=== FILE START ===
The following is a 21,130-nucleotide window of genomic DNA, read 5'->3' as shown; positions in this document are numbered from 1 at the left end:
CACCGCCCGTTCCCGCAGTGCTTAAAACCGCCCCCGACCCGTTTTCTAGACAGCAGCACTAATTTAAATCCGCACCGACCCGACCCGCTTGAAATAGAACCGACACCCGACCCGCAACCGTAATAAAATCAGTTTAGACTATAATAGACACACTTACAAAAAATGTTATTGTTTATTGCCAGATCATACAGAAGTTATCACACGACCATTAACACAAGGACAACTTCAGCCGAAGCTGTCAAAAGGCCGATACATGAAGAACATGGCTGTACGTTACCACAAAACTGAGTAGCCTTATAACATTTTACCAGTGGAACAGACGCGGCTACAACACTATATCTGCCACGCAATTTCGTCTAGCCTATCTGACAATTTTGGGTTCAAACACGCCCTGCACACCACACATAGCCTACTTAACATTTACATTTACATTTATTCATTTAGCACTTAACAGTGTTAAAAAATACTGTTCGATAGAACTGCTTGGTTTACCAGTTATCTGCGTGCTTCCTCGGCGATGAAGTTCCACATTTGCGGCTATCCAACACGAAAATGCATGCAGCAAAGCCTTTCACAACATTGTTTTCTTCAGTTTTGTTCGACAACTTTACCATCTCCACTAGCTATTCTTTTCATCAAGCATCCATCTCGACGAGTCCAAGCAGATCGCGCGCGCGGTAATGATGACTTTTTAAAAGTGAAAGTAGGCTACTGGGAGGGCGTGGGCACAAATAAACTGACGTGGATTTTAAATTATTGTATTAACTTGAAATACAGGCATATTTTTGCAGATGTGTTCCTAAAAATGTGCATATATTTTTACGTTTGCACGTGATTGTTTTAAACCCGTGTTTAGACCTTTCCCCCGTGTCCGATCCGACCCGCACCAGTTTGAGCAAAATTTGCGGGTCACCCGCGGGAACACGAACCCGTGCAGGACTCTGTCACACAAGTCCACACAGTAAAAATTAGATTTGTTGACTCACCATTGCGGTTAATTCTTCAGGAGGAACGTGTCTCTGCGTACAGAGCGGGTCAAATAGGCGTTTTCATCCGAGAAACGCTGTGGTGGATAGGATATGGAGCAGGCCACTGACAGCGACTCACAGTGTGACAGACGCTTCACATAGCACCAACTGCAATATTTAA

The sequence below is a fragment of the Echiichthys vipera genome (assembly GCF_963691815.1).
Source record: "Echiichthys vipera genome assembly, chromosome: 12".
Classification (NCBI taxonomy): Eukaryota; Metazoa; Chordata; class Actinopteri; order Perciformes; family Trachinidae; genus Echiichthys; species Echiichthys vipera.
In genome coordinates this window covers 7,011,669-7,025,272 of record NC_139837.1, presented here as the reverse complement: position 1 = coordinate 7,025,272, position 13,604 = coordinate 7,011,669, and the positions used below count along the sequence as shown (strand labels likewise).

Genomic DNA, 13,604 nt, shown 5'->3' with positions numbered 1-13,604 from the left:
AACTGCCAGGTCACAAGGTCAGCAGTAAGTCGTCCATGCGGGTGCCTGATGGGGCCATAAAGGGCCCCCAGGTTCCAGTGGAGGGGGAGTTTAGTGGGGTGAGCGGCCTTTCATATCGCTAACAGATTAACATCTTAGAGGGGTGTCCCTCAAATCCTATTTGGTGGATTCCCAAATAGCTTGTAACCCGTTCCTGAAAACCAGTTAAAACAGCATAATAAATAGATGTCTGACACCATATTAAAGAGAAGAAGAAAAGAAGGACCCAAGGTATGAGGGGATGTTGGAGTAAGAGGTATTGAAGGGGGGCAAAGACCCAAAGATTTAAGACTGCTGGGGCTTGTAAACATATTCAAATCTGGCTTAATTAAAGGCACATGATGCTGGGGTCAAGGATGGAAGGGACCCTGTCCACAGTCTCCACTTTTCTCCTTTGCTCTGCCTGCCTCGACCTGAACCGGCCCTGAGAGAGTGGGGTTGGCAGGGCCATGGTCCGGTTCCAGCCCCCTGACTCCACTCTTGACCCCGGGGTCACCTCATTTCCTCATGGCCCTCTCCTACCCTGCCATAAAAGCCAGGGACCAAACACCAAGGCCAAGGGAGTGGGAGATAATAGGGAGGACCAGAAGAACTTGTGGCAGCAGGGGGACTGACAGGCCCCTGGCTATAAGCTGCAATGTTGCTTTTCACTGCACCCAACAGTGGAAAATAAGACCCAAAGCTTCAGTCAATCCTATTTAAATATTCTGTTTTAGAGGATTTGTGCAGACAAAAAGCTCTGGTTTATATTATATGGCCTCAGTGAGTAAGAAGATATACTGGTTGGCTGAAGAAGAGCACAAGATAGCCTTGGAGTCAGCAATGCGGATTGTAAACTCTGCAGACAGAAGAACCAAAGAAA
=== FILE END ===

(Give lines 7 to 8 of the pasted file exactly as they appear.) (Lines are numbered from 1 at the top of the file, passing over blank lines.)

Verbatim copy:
Genomic DNA, 13,604 nt, shown 5'->3' with positions numbered 1-13,604 from the left:
AACTGCCAGGTCACAAGGTCAGCAGTAAGTCGTCCATGCGGGTGCCTGATGGGGCCATAAAGGGCCCCCAGGTTCCAGTGGAGGGGGAGTTTAGTGGGGTGAGCGGCCTTTCATATCGCTAACAGATTAACATCTTAGAGGGGTGTCCCTCAAATCCTATTTGGTGGATTCCCAAATAGCTTGTAACCCGTTCCTGAAAACCAGTTAAAACAGCATAATAAATAGATGTCTGACACCATATTAAAGAGAAGAAGAAAAGAAGGACCCAAGGTATGAGGGGATGTTGGAGTAAGAGGTATTGAAGGGGGGCAAAGACCCAAAGATTTAAGACTGCTGGGGCTTGTAAACATATTCAAATCTGGCTTAATTAAAGGCACATGATGCTGGGGTCAAGGATGGAAGGGACCCTGTCCACAGTCTCCACTTTTCTCCTTTGCTCTGCCTGCCTCGACCTGAACCGGCCCTGAGAGAGTGGGGTTGGCAGGGCCATGGTCCGGTTCCAGCCCCCTGACTCCACTCTTGACCCCGGGGTCACCTCATTTCCTCATGGCCCTCTCCTACCCTGCCATAAAAGCCAGGGACCAAACACCAAGGCCAAGGGAGTGGGAGATAATAGGGAGGACCAGAAGAACTTGTGGCAGCAGGGGGACTGACAGGCCCCTGGCTATAAGCTGCAATGTTGCTTTTCACTGCACCCAACAGTGGAAAATAAGACCCAAAGCTTCAGTCAATCCTATTTAAATATTCTGTTTTAGAGGATTTGTGCAGACAAAAAGCTCTGGTTTATATTATATGGCCTCAGTGAGTAAGAAGATATACTGGTTGGCTGAAGAAGAGCACAAGATAGCCTTGGAGTCAGCAATGCGGATTGTAAACTCTGCAGACAGAAGAACCAAAGAAA